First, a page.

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Khan Shaheed’s Journalistic Services And Political Struggle

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“I am told that I was born on July 7th, 1907 in the village Innayat Ullah Karez, Gulistan, district Quetta. I dwelled there till July 2nd, 1959. I write these lines sitting on a muddy wet floor at night in district jail, Multan”. This is how Khan Shaheed began penning-down his autobiography “Zama Jowand Aw Jowandun”.

Khan Abdul Samad Khan Achakzai was also known as Khan Shaheed. His grandfather Barkhurdar Khan hailed political alignment with former Afghan emperor Ahmad Shah Abdali (Durrani), and commanded the military corps in the ‘third battle of Panipat’ fought between the Maratha emperor and the Afghan king in Panipat, 60 miles north of Delhi under the leadership of Abdali who stood victorious.

Khan Shaheed lost his father too early — when he was quite a child. His mother named Dilbara raised him and his sibling Abdul Salam Khan, and arranged for their education despite having little resources.

Apart from all the plots in his autobiography, his journalistic toil is central to his efforts for Pashtun nationalism. After the ban on press and freedom, Khan Shaheed geared-up his political struggle along with Baloch leader Yousaf Aziz Magsi, Abdul Aziz Kurd and established a collective front against the then British Raj. He felt that the free press would help build public opinion and further strengthen his political movement. Khan submitted request for the revival of the Press Act to the commissioner of the then British Balochistan in 1937. He wanted people to understand how best they can carry forward the resistance against colonial Britain.

The reestablishment of Press Act (Gagging –act, 1858) in the then British Balochistan in 1937 pushed Khan to establish his own press called ‘Aziz Printing Press’ that was a tributary title given to Yousaf Aziz Magsi, after he fell victim in the May 31 to the 1935 earthquake in Quetta. The printing press ran a weekly newspaper ‘Istaqlal’ with a total circulation of 2500. A year later, Khan keenly managed to announce his political party Anjuman-e-Watan in May 1938 with intentions to persuade his struggle to achieve what he had dreamt for Pashtuns and the rest of imparting territory of British Balochistan. He then came to be known as Balochistani Gandhi and Baba-e-Sahafat for his collective efforts of moulding people’s thinking into political renaissance and resilience, confronting the colonial psyche.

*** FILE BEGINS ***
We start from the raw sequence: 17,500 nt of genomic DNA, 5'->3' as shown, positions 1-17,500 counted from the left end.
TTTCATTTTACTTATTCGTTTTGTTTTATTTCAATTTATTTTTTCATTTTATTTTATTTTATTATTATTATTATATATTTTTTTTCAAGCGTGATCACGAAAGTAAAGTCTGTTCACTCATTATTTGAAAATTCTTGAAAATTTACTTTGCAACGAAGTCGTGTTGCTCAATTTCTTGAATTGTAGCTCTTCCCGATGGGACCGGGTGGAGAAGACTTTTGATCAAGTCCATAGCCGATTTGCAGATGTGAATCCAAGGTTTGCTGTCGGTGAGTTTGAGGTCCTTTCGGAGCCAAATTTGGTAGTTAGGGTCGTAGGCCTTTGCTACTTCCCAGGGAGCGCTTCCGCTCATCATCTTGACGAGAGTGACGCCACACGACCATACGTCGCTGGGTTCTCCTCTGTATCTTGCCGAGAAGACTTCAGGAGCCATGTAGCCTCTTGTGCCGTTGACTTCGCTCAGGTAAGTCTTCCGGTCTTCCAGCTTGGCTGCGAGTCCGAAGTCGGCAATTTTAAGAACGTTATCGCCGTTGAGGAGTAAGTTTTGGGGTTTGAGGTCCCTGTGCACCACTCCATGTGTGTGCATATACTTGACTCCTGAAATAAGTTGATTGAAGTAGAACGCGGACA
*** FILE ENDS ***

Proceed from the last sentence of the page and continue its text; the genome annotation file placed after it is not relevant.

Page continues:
Khan Shaheed was often charged of sedition by the British rulers prior to partition of Pakistan for his vocal advocacy for his people and later the similar tactic of discriminatory approach towards political actors was continued by the then Pakistani authorities. He remained imprisoned for 27 years.

He once joined the great Hindu legendary (freedom fighter) Mohandas Karamchand Gandhi in Delhi, India to share the similar political voyage against British Raj, prior to the second round table London conference 1931. In presence of the strictly imposed bans on press and freedom in British Balochistan, the cause drew Khan’s attention to Delhi. He began writing articles about the British Balochistan for the gazettes published from Delhi.

The Balochistani Gandhi had segmented a new shift in the press paradigm with little incentives and poor financial support that emerged amidst 1930s, not as propagandist organ of the British colony but an ideologue to map-up oppressed indigenous voices. The weekly ‘Istaqlal’ on its containment of content against the British policy was termed under severe restrictions and forfeited by the district magistrate in 1943. The fear of revolt roaming around the ruler corners tended to carry-out an administrative order to seize ‘Istaqlal’, so it couldn’t further its activism against the British Raj.

In today’s Pakistan, journalists who serve in public interest as watchdogs count in little numbers in Pakistan and are outnumbered by the instinctively anti-people forces who attempt to silence the voices that talk for citizens’ constitutional rights.

What could go-off untying the yet persuaded monopoly that tries to curb human voices who speak for their guaranteed legal rights? Khan Shaheed had meant political efforts via journalistic platforms bringing breaks to the unconstitutional obstacles in the country.

December 02, 1973, the sun rose with mysterious picture telling a tale of the cruel assassination of late Pashtun veteran leader and eminent journalist Khan Abdul Samad Khan Achakzai (Khan Shaheed). Khan had advocated for rights of the oppressed throughout his life and was martyred by those who wanted this oppression to continue.

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